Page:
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Why do we have reinterpret_cast in C++ when two chained static_cast can do it's job?

I have been suggested that i should not use reinterpret_cast or const_cast in case of pointer to pointer conversion. Only dynamic_cast should be used.Because other cast can create problem in future. So my question is why not reinterpret_cast or other cast which is dangerous has been removed from c++ standard.

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Duplicate of Why do we have reinterpret_cast in C++ when two chained static_cast can do it's job?. The basic answer is: because there are things that cannot be done with the other cast expressions. –  James McNellis Mar 4 '11 at 4:39
    
    
@James : :D .... –  Nawaz Mar 4 '11 at 4:40
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marked as duplicate by James McNellis, Nawaz, Mark B, Prasoon Saurav, dmckee Mar 4 '11 at 5:05

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5 Answers

Because there are times when you need a cast which does what reinterpret_cast does. As for dynamic_cast, I almost never use this cast; that's only for casting from a parent type to a more derived type. Most of the time I can prove which child type I'm working with, and I use static_cast. I also use static_cast for compile time type conversions, for example from signed to unsigned integers.

static_cast, not dynamic_cast, is the most common kind of cast. If your design relies on dynamic_cast too heavily, that's a code smell indicating your class hierarchy violates LSP in most cases.

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In C++ I find myself using dynamic_cast infrequently. –  seand Mar 4 '11 at 4:51
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They are dangerous but sometimes you need them.

C++ is not know for removing constructs that are dangerous to the new user. We will let you run with those scissors (while eating cake).

What makes them good is that the dangerous code sticks out so it is easy to spot. So when people do code reviews they can quickly spot the stuff that is dangerous and add a little scrutiny more checking.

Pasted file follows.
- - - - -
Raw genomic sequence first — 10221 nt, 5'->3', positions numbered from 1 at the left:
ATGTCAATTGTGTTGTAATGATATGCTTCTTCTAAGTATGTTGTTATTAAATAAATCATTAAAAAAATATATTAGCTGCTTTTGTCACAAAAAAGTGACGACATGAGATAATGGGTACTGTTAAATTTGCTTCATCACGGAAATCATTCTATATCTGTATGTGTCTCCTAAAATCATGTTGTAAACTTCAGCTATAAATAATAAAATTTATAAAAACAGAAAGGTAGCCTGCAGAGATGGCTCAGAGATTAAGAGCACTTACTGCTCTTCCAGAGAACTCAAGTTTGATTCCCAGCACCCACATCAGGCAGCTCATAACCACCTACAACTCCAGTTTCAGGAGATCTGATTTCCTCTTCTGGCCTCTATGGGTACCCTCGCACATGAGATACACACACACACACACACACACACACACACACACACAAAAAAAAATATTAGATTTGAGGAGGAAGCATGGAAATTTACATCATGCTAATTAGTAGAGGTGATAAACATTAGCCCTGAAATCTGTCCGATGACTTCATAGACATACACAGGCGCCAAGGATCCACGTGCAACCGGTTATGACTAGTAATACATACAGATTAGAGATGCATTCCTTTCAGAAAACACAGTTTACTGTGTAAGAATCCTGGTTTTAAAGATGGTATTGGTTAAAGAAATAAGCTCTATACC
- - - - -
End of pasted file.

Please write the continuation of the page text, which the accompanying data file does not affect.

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+1 for mentioning how it makes the code stick out. good reason to use C++ vs. C style casts –  seand Mar 4 '11 at 4:44
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In the real world, you frequently have to cast pointers in ways the compiler/runtime can't validate. For example, in pthreads you pass a void* to the new thread's start routine. Sometimes that arg is actually a class? The compiler has no way to tell. It's one of those "real life" issues.

Incidentally I find myself using dynamic_cast infrequently. My main use for is has been exception type scraping in catch blocks.

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A lot of dangerous operations, though they should generally be avoided, do have a rare legitimate usage. Furthermore, the rule of thumb when it comes to language features and APIs is that once it's there, you can't get rid of it; removing a feature from the C++ language has the potential to break lots of existing C++ code. Typically removal of features requires demonstration that it is not used or that the use is so limited that the cost impact of getting rid of it would be small. Even trigraphs, which are almost never used (unless you are at IBM) and which people wanted to get rid of survived the axe. These various casts and other usually dangerous operations are used way, way more than trigraphs are.

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Use reinterpret_cast for casting between unrelated pointer types.

Use static_cast for explicit, supported conversions.

Use dynamic_cast to cast a pointer of one type to a pointer of a derived type.

If you know a pointer to a parent type points to a child type, you can safely static_cast from the parent type to the child type. A cast from a child type pointer to a parent type pointer is implicit and requires no explicit cast.

A reinterpret_cast example from my own code base:

unsigned int CTaskManager::CWorker::WorkerMain(void* Parameters)
{
    CWorker* This = reinterpret_cast<CWorker*>(Parameters);
    // ...
    }

bool CTaskManager::CWorker::Initialize()
{
    // ...

    // Create worker.
    m_ThreadHandle = reinterpret_cast<HANDLE>(_beginthreadex(NULL, 0, &(WorkerMain), this, 0, NULL));

    // ...

}
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